Leadership / Management | Legislative / Regulatory | Taxation

Study examines impact of state tax hikes


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A couple of days ago, we took a closer look at the tax increases Maryland Gov. Martin O'Malley hopes to make in an effort to fix the state's $1.7 billion budget shortfall.

Now comes news that a groundbreaking coalition of Maryland business groups has chimed in on the governor's proposals, saying that an increase in the state's corporate and sales tax rates could result in significant job losses.

According to news reports, the study, titled Economic and Fiscal Impact Analysis of Maryland Tax Policy Options, claims that about 2,400 jobs would be lost in Maryland by 2012 if the corporate tax rate is increased from 7 to 8 percent, as proposed by O'Malley, and that 9.5 jobs would be lost for every $1 million in additional revenue raised by increasing the sales tax rate from 5 to 6 percent.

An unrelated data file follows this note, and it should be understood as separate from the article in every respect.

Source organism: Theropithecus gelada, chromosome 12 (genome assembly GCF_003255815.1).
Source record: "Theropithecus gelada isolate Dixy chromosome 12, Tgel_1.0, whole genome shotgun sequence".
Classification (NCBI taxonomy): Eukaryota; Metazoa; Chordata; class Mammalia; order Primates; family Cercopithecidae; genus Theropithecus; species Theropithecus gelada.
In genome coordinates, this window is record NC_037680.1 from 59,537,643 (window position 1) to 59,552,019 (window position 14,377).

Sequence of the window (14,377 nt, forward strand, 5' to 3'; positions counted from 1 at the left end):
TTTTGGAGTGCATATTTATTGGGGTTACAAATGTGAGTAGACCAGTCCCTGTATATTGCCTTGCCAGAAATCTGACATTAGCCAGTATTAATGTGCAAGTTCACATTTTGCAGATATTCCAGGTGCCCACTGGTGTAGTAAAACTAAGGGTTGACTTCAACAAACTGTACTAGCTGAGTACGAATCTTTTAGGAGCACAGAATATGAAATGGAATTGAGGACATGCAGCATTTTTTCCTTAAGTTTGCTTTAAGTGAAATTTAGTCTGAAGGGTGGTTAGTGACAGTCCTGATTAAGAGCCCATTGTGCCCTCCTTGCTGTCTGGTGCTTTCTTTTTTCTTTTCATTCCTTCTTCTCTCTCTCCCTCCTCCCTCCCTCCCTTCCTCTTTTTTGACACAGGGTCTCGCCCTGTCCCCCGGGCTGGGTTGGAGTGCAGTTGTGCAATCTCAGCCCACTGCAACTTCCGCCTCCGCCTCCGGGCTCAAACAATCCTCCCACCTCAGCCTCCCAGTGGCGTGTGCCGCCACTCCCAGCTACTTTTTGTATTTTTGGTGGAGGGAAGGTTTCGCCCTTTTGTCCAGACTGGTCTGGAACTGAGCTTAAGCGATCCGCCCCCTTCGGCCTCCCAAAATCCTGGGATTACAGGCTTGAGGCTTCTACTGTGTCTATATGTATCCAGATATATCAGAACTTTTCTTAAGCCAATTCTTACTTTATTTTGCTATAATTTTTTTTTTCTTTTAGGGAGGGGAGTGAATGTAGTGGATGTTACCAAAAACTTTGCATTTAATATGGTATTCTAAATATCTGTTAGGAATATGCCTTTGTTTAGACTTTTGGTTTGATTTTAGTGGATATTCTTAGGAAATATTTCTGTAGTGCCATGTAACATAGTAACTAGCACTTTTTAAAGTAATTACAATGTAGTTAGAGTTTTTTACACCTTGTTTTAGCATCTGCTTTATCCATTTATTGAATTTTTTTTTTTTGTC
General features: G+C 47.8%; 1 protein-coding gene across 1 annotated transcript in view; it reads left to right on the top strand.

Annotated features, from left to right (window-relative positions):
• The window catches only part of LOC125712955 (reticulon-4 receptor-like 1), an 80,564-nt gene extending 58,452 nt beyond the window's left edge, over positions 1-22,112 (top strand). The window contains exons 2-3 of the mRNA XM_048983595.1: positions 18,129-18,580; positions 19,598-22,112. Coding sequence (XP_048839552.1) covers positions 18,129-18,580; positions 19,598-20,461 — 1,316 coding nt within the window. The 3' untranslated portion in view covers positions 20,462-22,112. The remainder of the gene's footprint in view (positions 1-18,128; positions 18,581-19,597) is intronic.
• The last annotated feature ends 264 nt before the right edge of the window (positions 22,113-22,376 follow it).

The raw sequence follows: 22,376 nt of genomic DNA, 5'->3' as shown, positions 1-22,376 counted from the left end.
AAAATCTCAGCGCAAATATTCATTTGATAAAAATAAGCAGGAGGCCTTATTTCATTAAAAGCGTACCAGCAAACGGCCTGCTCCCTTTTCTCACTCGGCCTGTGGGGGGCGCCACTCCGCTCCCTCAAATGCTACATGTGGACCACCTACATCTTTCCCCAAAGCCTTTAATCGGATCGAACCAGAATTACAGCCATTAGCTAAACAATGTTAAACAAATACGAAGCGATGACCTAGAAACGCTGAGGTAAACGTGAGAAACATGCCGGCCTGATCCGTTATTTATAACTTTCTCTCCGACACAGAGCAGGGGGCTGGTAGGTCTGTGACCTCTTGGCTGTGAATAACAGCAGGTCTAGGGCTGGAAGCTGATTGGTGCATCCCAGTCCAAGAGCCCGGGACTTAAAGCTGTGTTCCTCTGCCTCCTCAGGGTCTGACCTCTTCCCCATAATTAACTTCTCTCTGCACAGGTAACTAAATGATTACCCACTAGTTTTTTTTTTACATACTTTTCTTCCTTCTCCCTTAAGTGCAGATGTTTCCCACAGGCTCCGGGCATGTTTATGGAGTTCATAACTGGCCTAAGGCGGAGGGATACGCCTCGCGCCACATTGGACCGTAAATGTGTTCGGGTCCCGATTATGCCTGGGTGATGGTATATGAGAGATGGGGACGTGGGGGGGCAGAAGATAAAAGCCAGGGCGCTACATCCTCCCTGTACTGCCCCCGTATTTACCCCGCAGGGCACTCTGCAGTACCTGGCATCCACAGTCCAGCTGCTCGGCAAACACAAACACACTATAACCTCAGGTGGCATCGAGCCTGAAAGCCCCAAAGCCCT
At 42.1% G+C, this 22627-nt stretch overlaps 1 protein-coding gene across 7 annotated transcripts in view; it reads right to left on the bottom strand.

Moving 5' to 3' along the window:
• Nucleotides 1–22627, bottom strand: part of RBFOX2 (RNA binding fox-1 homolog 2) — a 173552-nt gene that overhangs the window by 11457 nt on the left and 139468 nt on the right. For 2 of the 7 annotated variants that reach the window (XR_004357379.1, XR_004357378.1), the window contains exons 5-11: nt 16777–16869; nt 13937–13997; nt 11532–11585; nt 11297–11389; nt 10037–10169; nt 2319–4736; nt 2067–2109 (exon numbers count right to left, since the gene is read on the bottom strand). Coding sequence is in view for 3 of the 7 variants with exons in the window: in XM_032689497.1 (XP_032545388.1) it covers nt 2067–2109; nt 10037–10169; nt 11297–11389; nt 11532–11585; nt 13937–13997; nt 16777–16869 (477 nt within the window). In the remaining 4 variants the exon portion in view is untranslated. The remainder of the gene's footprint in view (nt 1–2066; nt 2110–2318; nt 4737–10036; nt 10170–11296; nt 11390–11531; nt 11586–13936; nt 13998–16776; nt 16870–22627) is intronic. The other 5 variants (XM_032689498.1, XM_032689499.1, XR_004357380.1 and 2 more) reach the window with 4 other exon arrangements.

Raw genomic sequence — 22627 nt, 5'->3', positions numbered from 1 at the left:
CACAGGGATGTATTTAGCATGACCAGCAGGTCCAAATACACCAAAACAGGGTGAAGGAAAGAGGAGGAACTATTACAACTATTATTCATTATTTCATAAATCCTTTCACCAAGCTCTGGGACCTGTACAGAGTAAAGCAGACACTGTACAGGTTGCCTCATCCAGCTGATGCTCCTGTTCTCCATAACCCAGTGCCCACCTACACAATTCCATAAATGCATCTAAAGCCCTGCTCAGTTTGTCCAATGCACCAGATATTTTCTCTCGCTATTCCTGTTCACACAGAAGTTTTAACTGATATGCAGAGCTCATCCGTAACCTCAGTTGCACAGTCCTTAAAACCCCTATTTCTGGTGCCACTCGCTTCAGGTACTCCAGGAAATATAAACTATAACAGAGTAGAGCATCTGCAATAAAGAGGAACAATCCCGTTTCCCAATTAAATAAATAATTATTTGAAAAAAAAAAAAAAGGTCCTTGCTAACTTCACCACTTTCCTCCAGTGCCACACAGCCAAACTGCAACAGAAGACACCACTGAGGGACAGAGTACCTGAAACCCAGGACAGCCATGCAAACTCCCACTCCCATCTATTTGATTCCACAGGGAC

"We understand the state's in a position where it's going to have to raise revenue," MACPA Executive Director Tom Hood told the Baltimore Business Journal. "We hope the state does that in the right way."

We'll certainly be hearing more opinions in the weeks and months to come. It's a perfect prelude to CPA Day in Annapolis, when MACPA members take their legislative messages directly to the General Assembly. The 2008 event is scheduled for Jan. 23; get details here.

In the meantime, tell us your opinion: What is the right way to raise revenue? By raising taxes? Cutting expenses? A combination of both? What would you suggest?


Bill Sheridan